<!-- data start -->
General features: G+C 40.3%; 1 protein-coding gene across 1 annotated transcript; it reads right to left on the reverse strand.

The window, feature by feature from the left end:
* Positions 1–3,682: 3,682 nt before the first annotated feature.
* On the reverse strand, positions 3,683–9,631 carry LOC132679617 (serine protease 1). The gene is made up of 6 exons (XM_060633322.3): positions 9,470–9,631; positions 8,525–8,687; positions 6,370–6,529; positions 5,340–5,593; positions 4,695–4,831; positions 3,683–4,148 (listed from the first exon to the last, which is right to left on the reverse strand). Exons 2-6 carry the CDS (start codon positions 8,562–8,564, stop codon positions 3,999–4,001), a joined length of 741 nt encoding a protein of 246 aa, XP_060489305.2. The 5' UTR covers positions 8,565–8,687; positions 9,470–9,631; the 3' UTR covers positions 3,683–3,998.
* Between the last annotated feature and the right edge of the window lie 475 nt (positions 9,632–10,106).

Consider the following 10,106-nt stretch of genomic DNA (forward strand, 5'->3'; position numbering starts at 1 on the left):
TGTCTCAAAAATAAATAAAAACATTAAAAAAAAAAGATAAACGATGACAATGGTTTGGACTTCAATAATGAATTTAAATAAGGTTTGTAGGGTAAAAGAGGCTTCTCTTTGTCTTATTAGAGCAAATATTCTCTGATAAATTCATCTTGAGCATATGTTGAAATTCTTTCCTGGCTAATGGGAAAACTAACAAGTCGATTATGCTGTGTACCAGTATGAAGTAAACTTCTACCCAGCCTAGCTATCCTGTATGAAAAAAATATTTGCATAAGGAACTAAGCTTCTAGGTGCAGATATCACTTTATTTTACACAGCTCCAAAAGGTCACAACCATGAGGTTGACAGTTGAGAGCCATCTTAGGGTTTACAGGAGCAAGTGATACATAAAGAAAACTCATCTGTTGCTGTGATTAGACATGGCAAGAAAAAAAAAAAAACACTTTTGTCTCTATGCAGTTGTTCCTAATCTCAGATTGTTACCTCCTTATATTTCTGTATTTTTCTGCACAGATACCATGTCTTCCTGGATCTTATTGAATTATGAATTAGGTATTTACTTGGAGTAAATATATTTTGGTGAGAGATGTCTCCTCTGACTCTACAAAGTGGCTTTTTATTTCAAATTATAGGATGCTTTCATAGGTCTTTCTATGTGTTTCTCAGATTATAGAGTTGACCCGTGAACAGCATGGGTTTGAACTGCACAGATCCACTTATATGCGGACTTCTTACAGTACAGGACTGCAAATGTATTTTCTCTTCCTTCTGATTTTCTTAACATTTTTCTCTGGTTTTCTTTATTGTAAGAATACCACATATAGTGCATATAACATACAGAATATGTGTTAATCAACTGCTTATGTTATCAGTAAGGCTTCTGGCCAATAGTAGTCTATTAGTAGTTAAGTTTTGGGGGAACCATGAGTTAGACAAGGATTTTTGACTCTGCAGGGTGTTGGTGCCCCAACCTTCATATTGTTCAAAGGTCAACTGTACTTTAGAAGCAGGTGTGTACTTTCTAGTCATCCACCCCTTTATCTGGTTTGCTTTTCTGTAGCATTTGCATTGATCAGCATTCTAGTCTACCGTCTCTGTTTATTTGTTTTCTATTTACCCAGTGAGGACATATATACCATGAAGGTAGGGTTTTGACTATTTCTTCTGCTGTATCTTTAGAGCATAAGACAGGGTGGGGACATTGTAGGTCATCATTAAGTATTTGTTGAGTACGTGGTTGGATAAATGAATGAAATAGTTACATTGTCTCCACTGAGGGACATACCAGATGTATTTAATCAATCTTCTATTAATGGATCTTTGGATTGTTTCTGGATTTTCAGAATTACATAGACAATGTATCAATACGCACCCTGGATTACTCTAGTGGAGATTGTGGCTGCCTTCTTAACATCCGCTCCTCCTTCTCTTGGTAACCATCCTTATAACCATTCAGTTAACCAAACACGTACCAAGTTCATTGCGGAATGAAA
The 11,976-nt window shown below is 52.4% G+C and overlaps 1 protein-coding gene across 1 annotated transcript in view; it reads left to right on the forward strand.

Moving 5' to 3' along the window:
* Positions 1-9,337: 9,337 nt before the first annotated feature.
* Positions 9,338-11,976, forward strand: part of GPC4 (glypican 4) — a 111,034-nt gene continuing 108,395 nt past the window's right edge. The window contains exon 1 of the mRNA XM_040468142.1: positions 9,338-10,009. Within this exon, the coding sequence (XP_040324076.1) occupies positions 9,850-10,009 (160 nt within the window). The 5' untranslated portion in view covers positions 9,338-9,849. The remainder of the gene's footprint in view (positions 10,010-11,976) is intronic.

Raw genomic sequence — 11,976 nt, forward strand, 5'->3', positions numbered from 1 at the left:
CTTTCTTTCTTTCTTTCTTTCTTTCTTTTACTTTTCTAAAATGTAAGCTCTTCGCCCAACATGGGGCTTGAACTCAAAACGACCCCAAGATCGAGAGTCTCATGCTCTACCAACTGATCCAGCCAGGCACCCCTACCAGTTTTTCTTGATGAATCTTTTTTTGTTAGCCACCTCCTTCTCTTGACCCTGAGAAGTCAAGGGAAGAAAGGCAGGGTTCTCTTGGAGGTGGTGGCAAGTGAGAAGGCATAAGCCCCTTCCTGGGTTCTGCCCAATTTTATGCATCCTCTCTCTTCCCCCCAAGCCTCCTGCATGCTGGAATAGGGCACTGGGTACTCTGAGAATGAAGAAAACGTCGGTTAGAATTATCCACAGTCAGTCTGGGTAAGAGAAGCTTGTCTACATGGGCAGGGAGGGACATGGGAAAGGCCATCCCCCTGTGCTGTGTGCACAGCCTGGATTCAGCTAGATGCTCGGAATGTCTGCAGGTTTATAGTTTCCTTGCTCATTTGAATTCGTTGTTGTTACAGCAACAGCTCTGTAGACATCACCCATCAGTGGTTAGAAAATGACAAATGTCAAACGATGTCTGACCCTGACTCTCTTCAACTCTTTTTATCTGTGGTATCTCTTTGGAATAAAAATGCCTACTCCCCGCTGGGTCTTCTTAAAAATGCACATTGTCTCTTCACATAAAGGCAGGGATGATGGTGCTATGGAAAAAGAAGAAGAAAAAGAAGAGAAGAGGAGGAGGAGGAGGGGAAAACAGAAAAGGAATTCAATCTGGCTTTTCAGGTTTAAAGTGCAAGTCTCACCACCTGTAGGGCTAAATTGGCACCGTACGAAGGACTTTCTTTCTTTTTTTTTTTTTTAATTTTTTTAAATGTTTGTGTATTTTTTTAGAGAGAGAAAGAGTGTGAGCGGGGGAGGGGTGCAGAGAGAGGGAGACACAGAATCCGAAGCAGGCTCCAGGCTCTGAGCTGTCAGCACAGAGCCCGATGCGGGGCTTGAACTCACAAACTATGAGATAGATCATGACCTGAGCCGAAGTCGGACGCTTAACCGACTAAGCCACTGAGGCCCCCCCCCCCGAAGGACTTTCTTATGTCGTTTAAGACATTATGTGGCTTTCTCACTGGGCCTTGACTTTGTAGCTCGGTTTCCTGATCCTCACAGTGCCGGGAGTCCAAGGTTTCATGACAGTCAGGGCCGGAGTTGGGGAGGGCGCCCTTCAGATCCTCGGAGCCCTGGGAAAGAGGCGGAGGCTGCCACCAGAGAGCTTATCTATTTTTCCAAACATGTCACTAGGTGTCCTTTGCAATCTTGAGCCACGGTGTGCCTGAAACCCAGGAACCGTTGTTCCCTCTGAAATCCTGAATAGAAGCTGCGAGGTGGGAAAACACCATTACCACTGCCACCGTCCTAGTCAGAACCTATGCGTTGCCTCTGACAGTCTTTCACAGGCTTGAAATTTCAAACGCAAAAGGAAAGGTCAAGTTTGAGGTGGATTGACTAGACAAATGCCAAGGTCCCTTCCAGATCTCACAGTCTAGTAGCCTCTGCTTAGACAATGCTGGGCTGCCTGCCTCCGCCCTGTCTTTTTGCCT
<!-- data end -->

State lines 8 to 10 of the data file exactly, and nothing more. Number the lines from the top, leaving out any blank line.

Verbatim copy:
The 11,976-nt window shown below is 52.4% G+C and overlaps 1 protein-coding gene across 1 annotated transcript in view; it reads left to right on the forward strand.

Moving 5' to 3' along the window:
* Positions 1-9,337: 9,337 nt before the first annotated feature.